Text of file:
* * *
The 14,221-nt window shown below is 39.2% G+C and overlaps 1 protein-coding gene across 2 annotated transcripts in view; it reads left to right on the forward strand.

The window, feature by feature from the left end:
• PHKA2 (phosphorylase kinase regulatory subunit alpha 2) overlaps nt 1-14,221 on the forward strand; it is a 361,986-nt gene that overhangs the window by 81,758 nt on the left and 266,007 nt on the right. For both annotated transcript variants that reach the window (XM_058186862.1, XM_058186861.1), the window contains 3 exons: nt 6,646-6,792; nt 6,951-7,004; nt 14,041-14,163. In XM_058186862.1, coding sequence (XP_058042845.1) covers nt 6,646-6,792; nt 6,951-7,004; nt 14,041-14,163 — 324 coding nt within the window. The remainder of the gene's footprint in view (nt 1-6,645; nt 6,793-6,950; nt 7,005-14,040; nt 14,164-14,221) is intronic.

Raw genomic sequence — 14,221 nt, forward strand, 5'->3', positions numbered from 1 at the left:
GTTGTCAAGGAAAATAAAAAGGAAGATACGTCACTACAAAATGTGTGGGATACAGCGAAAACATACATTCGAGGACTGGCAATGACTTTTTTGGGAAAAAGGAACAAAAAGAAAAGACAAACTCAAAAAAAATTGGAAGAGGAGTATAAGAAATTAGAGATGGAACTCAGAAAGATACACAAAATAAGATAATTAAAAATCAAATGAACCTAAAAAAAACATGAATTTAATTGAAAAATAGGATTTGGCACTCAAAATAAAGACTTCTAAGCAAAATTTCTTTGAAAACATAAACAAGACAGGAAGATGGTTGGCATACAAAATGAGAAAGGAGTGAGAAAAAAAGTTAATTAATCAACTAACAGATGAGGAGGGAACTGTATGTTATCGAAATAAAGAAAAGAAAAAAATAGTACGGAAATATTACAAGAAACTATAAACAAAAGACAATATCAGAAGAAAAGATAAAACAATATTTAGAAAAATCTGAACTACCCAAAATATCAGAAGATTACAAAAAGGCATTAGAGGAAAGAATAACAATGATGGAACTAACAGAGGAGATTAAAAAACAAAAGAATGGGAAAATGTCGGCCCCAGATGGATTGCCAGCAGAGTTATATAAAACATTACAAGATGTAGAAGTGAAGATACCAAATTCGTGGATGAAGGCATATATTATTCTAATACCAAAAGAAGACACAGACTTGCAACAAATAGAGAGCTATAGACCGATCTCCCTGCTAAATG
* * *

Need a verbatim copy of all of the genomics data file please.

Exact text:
The 14,221-nt window shown below is 39.2% G+C and overlaps 1 protein-coding gene across 2 annotated transcripts in view; it reads left to right on the forward strand.

The window, feature by feature from the left end:
• PHKA2 (phosphorylase kinase regulatory subunit alpha 2) overlaps nt 1-14,221 on the forward strand; it is a 361,986-nt gene that overhangs the window by 81,758 nt on the left and 266,007 nt on the right. For both annotated transcript variants that reach the window (XM_058186862.1, XM_058186861.1), the window contains 3 exons: nt 6,646-6,792; nt 6,951-7,004; nt 14,041-14,163. In XM_058186862.1, coding sequence (XP_058042845.1) covers nt 6,646-6,792; nt 6,951-7,004; nt 14,041-14,163 — 324 coding nt within the window. The remainder of the gene's footprint in view (nt 1-6,645; nt 6,793-6,950; nt 7,005-14,040; nt 14,164-14,221) is intronic.

Raw genomic sequence — 14,221 nt, forward strand, 5'->3', positions numbered from 1 at the left:
GTTGTCAAGGAAAATAAAAAGGAAGATACGTCACTACAAAATGTGTGGGATACAGCGAAAACATACATTCGAGGACTGGCAATGACTTTTTTGGGAAAAAGGAACAAAAAGAAAAGACAAACTCAAAAAAAATTGGAAGAGGAGTATAAGAAATTAGAGATGGAACTCAGAAAGATACACAAAATAAGATAATTAAAAATCAAATGAACCTAAAAAAAACATGAATTTAATTGAAAAATAGGATTTGGCACTCAAAATAAAGACTTCTAAGCAAAATTTCTTTGAAAACATAAACAAGACAGGAAGATGGTTGGCATACAAAATGAGAAAGGAGTGAGAAAAAAAGTTAATTAATCAACTAACAGATGAGGAGGGAACTGTATGTTATCGAAATAAAGAAAAGAAAAAAATAGTACGGAAATATTACAAGAAACTATAAACAAAAGACAATATCAGAAGAAAAGATAAAACAATATTTAGAAAAATCTGAACTACCCAAAATATCAGAAGATTACAAAAAGGCATTAGAGGAAAGAATAACAATGATGGAACTAACAGAGGAGATTAAAAAACAAAAGAATGGGAAAATGTCGGCCCCAGATGGATTGCCAGCAGAGTTATATAAAACATTACAAGATGTAGAAGTGAAGATACCAAATTCGTGGATGAAGGCATATATTATTCTAATACCAAAAGAAGACACAGACTTGCAACAAATAGAGAGCTATAGACCGATCTCCCTGCTAAATG